NC Power Politics

In North Carolina  there is a lot going on in terms of bills and expiration dates and extensions for bills that affect the future of renewable energy and energy efficiency. At least in the short term. Most obviously is the Renewable Energy Tax Credit (REITC) which is set to expire this year.  There is a new bill to extend it that is sponsored by several Republicans and supported by Senator Terry Van Duyn Democratic Whip from Buncombe County.

“Introduced today as Senate Bill 447, the legislation proposes renewing the REITC law, which is currently set to expire at the end of December. Specifically, the bill extends current REITC provisions for technologies including geothermal heating, anaerobic digestion, wind, combined heat and power, small scale solar and biomass for five years, with a two year extension proposed for large solar PV (projects defined as greater than 1 MW). “

  And-“The North Carolina Senate Bill 447 is also a testament to the REITC’s positive impacts on state and local governments, particularly in rural areas of the state. In fact, over $1.9 billion has been invested in Tier 1 and Tier 2 counties alone. REITC spurred investments are delivering a strong return to these communities, with a reported $1.54 in state or local government revenue generated for each $1 of incentive since 2007. Only taxpayers and corporations with NC tax liability qualify for this credit, keeping renewable energy investment and jobs within the state.”  NCSEA-

Another bill popular with both parties,it seems, is a new measure that would allow for third party purchase of power. This would basically allow people to purchase power from third party providers without having to go through  the Duke. This is House Bill 245, The Energy Freedom Act. This legislation would allow for entities such as a University to enter third-party power purchase agreements with solar companies without having to go through the utility as a middle man which would lower the cost of these projects.Representative John Szoka (R-Cumberland) introduced this as House Bill 245. This would allow companies to offer different financing options and open up a different avenue to install more renewable energy. Companies are offering this option in states like Maryland, Pennsylvania, New Jersey, Massachusetts, New York and Arizona. John Adger D Buncombe and Chuck McGrady (R-Henderson)are co sponsors.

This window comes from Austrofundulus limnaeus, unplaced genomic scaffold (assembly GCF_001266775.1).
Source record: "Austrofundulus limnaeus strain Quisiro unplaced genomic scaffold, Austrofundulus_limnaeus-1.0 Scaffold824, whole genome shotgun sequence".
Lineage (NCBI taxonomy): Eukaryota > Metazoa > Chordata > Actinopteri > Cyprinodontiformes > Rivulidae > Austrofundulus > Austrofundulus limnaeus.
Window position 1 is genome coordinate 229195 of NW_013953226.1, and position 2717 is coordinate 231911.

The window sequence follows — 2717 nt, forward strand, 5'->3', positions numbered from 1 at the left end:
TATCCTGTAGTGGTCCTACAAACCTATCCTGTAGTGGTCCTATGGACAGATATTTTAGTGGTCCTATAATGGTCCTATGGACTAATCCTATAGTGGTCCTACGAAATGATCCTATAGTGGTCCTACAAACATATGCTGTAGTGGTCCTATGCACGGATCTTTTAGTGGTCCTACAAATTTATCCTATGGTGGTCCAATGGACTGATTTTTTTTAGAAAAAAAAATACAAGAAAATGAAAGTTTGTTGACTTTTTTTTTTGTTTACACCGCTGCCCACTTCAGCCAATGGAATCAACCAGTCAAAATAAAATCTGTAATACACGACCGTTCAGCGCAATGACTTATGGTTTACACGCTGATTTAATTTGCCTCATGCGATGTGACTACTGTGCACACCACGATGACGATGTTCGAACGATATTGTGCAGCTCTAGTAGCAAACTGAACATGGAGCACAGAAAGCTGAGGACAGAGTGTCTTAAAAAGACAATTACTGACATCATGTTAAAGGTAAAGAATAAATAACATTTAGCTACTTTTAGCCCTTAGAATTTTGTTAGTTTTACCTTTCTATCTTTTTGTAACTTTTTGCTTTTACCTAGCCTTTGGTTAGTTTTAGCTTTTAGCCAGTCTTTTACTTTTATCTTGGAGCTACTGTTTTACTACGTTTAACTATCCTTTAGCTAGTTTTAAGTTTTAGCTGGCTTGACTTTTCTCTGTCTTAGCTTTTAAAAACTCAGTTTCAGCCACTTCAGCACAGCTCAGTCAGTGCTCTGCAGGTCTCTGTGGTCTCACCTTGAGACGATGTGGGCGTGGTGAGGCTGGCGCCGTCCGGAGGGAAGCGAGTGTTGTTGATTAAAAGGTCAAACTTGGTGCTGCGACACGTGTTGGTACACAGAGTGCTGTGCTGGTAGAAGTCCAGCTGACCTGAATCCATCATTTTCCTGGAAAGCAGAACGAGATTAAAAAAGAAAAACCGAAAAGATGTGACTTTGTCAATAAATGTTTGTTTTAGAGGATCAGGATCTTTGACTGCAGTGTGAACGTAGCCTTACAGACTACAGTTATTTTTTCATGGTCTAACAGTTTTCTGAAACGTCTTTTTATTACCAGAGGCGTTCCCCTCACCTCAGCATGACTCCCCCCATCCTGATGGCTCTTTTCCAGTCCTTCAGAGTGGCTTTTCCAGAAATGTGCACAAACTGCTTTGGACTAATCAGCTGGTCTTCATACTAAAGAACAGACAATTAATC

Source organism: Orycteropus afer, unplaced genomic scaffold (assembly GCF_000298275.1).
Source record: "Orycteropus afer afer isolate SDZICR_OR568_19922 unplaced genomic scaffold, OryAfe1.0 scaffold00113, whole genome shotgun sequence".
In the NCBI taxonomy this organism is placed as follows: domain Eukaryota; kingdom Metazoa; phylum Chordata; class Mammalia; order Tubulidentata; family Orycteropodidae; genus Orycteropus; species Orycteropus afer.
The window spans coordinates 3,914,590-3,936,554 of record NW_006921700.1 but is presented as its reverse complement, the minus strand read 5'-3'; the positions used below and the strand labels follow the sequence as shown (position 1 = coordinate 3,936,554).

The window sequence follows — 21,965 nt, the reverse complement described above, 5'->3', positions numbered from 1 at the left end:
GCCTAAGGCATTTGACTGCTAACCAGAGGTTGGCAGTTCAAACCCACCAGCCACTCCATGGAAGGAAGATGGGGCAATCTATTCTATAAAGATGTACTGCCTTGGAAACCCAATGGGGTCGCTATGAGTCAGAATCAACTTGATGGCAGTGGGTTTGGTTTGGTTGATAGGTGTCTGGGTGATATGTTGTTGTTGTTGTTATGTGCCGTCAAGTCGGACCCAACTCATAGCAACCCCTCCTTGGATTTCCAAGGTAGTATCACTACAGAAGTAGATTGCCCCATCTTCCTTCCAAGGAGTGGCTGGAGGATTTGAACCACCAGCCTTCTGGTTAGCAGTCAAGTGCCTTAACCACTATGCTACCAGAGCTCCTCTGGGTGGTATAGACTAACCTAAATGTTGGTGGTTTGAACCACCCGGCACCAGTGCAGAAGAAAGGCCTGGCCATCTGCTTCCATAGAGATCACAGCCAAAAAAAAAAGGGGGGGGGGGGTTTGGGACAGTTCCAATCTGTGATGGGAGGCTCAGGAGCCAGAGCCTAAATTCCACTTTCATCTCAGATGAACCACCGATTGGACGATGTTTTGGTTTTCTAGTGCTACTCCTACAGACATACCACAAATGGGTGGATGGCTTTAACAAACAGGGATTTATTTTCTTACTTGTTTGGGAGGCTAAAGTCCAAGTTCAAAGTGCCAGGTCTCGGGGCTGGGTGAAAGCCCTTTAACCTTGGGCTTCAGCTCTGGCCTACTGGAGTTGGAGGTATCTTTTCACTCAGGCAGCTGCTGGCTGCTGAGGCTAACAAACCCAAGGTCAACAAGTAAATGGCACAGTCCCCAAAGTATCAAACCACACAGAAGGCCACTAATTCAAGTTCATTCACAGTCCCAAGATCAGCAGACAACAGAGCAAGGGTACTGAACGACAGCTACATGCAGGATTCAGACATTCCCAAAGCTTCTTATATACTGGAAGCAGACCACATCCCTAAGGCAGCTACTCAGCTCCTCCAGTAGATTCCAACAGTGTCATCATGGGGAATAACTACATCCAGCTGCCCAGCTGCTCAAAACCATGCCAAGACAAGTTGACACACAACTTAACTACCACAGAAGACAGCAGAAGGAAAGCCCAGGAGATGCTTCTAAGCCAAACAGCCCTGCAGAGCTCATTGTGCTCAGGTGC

The N.C. bill has support from Wal-Mart Stores Inc., Cargill, Target Corp. and North Carolina-based Lowe’s Cos., Family Dollar Stores Inc. and VF Corp.. Clearly not the usual environmental crusaders. There is money being made and popular support from a wide range of interests.

“There is a long history in North Carolina of electricity customers like the U.S. military, the [University of North Carolina] system, data centers and retail employers asking for more access to renewable energy,” according to a statement released by the North Carolina Sustainable Energy Association (NCSEA).

“This bill allows a free market financing option that is only prohibited in five states; and given the value clean energy continues to bring to our state, it doesn’t make sense that North Carolina remain one of them,” the group said. 

A third bill  that I have herd, though only herd, is being discussed with the state legislators is the PACE financing bill . This has  been on hold and needs further action by the state government to be inacted. It is uniquely positioned to help finance energy efficiency upgrades to both residential and commercial property. It seems to me that Energy Efficiency is often the lowest cost option for improving carbon intensity of our economic system and this is one bill that would include it.

” Property assessed clean energy (PACE) is a means of financing energy efficiency upgrades or renewable energy installations for buildings. Examples of upgrades range from adding more attic insulation to installing rooftop solar panels. In areas with PACE legislation in place municipal governments offer a specific bond to investors and then loan the money to consumers and businesses to put towards an energy retrofit. The loans are repaid over the assigned term (typically 15 or 20 years) via an annual assessment on their property tax bill. PACE bonds can be issued by municipal financing districts or finance companies and the proceeds can be used to retrofit both commercial and residential properties. One of the most notable characteristics of PACE programs is that the loan is attached to the property rather than an individual.[1][2][3][4]”

   I think all of these would help North Carolina keep and build on its Renewable Energy production and Green Building approach to improving our buildings.  We are fortunate to have both NCSEA ( ) and NC Building Performance Association ( )tracking and advocating for the improvements in our state government and utilities that promote a more efficient and sustainable economy. 

Boone Guyton